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How to treat dry skin

Studies suggest that as many as 30 per cent of us suffer from dry skin—if you're one of them, here's what you should know

As you might well know by now, there’s a difference between dry and dehydrated skin, but if you need a quick recap, dry skin is caused by a lack of oil in the skin and is a skin type, whereas dehydrated skin is caused by a lack of water and is a skin condition.

While there might be a bit of a crossover in how dry and dehydrated skin present, if you suffer from either, skin is likely to feel tight and may look dull or inflamed.

Dr Uliana Gout of London Aesthetic Medical and Etre Vous Editorial Panel member explains that dry skin is likely to be characterised by “scaly cracking skin which can also feel itchy and rather uncomfortable.”

What causes dry skin?

“Some people have naturally dry skin—there may be a genetic component—and it’s also something that is more likely in older people as our pores produce less oil with age,” explains Dr Gout.

“But it’s also caused—or exacerbated—by a variety of factors. The weather— and specifically the low humidity levels present during the autumn and winter (while you might think that the weather is less humid when it’s hot, because cooler air holds less moisturiser, it tends to be the colder months that are less humid), chemicals that we may encounter in everyday life, and even hot water can all result in dry skin, or make dry skin worse.”

Conditions, such as contact dermatitis, seborrhoeic dermatitis, atopic dermatitis, psoriasis and eczema can also result in dry skin.

“In some cases dry skin can be chronic—something that is with you for life—and needs management with maintenance programmes, and in others it can be aggravated and therefore with the right approach it can be treated,” says Dr Gout.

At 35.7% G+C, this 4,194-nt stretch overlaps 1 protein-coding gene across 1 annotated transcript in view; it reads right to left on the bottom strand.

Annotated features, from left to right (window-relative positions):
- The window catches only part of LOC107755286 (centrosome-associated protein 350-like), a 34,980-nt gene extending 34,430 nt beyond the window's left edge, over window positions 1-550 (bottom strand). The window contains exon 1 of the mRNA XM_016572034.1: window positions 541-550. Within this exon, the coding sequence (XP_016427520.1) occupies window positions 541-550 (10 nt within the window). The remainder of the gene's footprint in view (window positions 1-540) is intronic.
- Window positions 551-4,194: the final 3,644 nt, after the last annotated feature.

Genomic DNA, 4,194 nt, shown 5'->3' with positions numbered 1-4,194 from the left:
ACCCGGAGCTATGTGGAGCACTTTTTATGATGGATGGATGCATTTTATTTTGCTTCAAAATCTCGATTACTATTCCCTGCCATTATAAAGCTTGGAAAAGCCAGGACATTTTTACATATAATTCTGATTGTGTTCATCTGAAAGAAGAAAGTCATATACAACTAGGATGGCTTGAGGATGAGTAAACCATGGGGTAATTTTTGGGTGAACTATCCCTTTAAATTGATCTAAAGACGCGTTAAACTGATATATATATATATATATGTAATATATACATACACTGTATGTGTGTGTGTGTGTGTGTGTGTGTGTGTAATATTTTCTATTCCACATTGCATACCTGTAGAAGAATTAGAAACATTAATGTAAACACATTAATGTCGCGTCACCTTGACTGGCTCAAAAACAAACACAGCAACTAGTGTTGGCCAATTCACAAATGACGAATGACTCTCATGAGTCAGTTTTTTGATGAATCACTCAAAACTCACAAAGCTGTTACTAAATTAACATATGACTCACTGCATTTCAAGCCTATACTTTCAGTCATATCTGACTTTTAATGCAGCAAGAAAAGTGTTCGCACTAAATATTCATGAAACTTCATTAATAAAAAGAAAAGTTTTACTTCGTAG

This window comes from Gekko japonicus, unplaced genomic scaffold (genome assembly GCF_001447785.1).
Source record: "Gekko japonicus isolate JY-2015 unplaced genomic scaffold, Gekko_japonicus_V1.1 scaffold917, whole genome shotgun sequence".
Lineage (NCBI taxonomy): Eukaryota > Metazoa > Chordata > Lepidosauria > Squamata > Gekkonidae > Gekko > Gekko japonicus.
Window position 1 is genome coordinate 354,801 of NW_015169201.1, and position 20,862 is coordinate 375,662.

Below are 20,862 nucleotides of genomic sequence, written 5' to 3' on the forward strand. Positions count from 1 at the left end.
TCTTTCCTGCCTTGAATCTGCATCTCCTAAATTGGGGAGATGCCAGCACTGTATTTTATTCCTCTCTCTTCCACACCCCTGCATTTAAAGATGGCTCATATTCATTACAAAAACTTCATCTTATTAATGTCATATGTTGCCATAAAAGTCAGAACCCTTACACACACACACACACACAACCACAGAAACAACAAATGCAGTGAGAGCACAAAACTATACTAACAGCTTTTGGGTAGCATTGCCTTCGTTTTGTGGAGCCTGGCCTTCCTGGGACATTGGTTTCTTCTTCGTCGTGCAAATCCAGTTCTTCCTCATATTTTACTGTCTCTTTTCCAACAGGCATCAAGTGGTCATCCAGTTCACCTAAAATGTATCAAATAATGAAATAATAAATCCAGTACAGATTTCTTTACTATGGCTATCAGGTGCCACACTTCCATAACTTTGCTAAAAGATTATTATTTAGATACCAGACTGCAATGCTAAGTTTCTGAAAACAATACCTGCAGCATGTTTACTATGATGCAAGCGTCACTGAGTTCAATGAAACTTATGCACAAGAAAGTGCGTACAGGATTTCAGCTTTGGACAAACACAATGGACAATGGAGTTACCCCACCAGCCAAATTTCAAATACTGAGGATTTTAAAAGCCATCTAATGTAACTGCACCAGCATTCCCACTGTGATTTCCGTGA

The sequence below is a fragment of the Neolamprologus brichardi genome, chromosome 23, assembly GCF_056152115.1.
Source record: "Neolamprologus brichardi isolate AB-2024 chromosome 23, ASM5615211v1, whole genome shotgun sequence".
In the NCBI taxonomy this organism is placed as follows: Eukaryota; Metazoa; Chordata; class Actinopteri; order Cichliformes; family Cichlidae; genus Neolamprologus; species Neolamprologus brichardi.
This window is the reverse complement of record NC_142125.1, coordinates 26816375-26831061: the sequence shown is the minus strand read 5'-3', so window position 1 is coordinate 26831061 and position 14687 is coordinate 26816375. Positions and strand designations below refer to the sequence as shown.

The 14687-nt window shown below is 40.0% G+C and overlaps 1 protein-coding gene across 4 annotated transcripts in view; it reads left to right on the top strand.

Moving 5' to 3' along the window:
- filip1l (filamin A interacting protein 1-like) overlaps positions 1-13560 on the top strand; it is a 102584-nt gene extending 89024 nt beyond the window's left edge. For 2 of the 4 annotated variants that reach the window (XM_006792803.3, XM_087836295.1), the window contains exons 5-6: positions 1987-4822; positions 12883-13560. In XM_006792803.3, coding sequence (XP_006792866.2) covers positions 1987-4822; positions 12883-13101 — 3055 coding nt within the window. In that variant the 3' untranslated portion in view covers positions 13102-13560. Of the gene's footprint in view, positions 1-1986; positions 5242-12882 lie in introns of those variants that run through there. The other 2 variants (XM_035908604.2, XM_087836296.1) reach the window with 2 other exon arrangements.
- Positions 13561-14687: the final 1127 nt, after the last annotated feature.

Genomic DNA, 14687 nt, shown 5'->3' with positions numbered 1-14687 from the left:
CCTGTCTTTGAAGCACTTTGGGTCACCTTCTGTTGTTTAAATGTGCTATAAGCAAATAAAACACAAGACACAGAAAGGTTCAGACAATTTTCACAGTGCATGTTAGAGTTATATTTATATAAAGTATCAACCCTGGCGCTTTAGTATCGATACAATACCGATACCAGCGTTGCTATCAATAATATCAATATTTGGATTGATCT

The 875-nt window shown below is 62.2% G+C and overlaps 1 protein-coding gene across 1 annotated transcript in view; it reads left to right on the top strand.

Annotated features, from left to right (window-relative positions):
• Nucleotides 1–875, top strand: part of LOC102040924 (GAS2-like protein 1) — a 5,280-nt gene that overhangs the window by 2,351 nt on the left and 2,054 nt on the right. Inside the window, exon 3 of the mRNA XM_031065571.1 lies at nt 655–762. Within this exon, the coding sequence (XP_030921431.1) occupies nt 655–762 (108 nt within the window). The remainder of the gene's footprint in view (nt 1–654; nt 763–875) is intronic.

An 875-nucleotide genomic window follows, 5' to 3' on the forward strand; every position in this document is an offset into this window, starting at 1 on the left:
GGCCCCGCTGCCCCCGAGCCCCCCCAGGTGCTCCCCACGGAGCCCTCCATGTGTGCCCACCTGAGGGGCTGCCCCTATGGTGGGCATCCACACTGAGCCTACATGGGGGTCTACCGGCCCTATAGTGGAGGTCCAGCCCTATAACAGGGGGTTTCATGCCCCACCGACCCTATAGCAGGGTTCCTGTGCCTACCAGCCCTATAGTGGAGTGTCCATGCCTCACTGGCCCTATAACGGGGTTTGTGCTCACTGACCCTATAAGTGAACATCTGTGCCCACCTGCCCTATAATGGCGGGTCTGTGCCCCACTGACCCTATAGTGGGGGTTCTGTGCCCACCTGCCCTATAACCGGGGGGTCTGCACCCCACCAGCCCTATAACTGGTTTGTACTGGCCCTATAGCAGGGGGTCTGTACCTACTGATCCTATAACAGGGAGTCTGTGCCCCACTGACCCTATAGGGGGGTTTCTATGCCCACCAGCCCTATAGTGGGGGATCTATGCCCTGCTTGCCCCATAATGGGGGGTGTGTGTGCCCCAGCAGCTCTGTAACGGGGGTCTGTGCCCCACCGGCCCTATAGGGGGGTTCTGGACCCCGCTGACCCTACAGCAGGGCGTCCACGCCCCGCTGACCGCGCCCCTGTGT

How do you treat dry skin?

Dry skin lacks oil and so you need to use skincare products that will help to provide it with the ingredients it’s missing.

In healthy skin, lipids and ceramides are two of the fat-based molecules that help to keep the skin barrier healthy—essential for protecting the body from infection—and the skin looking smooth, so look out for creams that contain these types of ingredients.

It’s also worth adapting your usual regimes to ensure that you’re not making the problem worse. So, for example, Dr Gout recommends using moisturising soaps and cleansers to her patients with dry skin, and—in extreme cases—some dermatologists advocate using soap alternatives, such as E45 Emollient Wash Cream and Aquamax Wash which are free from the fragrances and detergents that can further dry and irritate skin.

And applying your moisturisers sooner rather than later is essential. “I like to recommend my patients moisturise their skin right after washing or cleansing,” says Dr Gout.

Just how dry your skin is will dictate exactly what you use to moisturise. Moisturisers tend to be a mix of oils and water—the drier your skin is, the more oil you'll want to use. Lotions have the lowest concentration of oils, creams have more, whereas ointments tend to be exclusively oil-based.

“Extremely dry and uncomfortable skin can be treated with a petrolatum-based product,” advises Dr Gout.

She also recommends a humidifier, especially during the dryer autumn and winter months, as this can make skin feel more comfortable.

Are there any skincare ingredients I should avoid?

Because dry skin has less oil in it, and can—as a result—be accompanied by a damaged skin barrier, Dr Gout advises avoiding any ingredients that could aggravate the skin—such as strong chemical exfoliants, like glycolic acid, or retinoids.

That’s not to say that you can’t ever exfoliate or use retinoids. A gentle exfoliant, such as lactic acid, can help to carefully slough off flakes without further damaging skin.

A dermatologist can put together a topical skincare regime to help you rebuild your skin barrier, and once it's strong enough, give you appropriate retinoid products which will give you their benefits without further irritating your skin.

Can in-clinic treatments help dry skin?

Most of the treatments offered in clinics that help "dry" skin are actually for dehydrated skin and so tend to focus on hydration—getting more water into the skin—rather than emollients, putting more oil onto the skin.

But if you suffer from dry skin, ensuring you don’t make things even worse by also having dehydrated skin, is a sensible approach.

As such, look out for deeply hydrating facials, but also treatments such as Profhilo which involves injecting hyaluronic acid—something that naturally occurs in the skin and acts like a sponge, holding a lot of water—that can help to ensure you don’t have to deal with the double whammy of dry and dehydrated skin.